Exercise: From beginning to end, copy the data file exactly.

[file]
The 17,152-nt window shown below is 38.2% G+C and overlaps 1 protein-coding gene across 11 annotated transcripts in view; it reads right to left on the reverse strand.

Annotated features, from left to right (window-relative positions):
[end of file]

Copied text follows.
The 17,152-nt window shown below is 38.2% G+C and overlaps 1 protein-coding gene across 11 annotated transcripts in view; it reads right to left on the reverse strand.

Annotated features, from left to right (window-relative positions):